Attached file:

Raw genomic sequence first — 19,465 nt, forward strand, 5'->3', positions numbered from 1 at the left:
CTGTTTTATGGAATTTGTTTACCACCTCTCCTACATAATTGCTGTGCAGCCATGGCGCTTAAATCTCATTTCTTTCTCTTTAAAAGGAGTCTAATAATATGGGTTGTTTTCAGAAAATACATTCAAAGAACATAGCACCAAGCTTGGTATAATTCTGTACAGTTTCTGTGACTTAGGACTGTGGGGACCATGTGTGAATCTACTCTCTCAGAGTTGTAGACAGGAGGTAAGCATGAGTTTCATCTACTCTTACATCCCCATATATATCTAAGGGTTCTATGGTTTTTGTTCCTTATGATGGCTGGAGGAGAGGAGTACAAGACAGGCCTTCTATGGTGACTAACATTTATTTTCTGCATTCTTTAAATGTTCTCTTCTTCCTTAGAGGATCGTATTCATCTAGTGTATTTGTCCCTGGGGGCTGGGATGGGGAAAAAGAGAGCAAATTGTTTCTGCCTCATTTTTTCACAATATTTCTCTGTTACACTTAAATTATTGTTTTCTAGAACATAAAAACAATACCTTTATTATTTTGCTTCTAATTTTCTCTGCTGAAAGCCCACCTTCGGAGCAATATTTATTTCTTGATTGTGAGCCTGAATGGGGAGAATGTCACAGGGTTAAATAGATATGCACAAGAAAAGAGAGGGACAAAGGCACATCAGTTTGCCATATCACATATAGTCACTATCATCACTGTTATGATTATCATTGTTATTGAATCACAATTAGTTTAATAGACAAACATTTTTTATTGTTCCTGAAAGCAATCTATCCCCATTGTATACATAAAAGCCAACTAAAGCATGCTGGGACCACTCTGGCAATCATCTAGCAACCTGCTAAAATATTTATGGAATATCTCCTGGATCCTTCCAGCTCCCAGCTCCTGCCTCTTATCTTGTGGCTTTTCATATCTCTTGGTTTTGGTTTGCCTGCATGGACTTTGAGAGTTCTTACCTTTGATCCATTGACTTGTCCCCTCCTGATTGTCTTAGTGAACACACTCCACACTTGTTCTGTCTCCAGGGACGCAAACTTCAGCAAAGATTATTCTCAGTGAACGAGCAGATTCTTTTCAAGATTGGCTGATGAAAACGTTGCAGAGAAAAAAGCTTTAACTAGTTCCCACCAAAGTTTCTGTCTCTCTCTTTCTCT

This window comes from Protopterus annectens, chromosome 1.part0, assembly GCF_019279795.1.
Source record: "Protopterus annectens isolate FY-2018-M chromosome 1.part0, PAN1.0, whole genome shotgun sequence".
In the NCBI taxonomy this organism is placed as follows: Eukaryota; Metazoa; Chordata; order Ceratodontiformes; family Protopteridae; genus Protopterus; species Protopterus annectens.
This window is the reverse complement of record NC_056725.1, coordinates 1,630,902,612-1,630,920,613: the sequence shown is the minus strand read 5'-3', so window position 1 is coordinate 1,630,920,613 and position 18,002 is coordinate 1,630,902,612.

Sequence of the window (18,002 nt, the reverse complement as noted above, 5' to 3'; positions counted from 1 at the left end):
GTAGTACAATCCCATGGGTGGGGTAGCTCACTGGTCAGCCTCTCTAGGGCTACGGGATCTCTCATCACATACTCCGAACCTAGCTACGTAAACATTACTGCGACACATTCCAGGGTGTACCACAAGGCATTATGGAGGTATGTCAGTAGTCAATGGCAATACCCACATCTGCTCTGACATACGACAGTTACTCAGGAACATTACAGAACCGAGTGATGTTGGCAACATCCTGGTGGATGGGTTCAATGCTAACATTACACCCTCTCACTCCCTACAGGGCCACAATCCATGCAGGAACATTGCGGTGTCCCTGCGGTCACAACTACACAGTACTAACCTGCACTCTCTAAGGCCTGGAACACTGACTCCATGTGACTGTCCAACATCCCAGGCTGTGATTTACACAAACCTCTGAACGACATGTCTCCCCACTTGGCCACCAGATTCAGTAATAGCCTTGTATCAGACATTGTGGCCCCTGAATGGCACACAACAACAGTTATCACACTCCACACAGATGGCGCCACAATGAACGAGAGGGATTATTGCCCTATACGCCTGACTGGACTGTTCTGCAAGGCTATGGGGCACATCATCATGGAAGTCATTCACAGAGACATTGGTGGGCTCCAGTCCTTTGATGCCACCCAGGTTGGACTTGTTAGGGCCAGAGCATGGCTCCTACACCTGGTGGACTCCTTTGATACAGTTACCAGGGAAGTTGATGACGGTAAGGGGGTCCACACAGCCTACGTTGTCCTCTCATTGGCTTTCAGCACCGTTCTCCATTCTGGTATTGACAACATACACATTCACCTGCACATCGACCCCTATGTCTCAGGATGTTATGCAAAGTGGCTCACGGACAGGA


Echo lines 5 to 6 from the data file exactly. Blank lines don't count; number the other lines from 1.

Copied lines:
In the NCBI taxonomy this organism is placed as follows: Eukaryota; Metazoa; Chordata; order Ceratodontiformes; family Protopteridae; genus Protopterus; species Protopterus annectens.
This window is the reverse complement of record NC_056725.1, coordinates 1,630,902,612-1,630,920,613: the sequence shown is the minus strand read 5'-3', so window position 1 is coordinate 1,630,920,613 and position 18,002 is coordinate 1,630,902,612.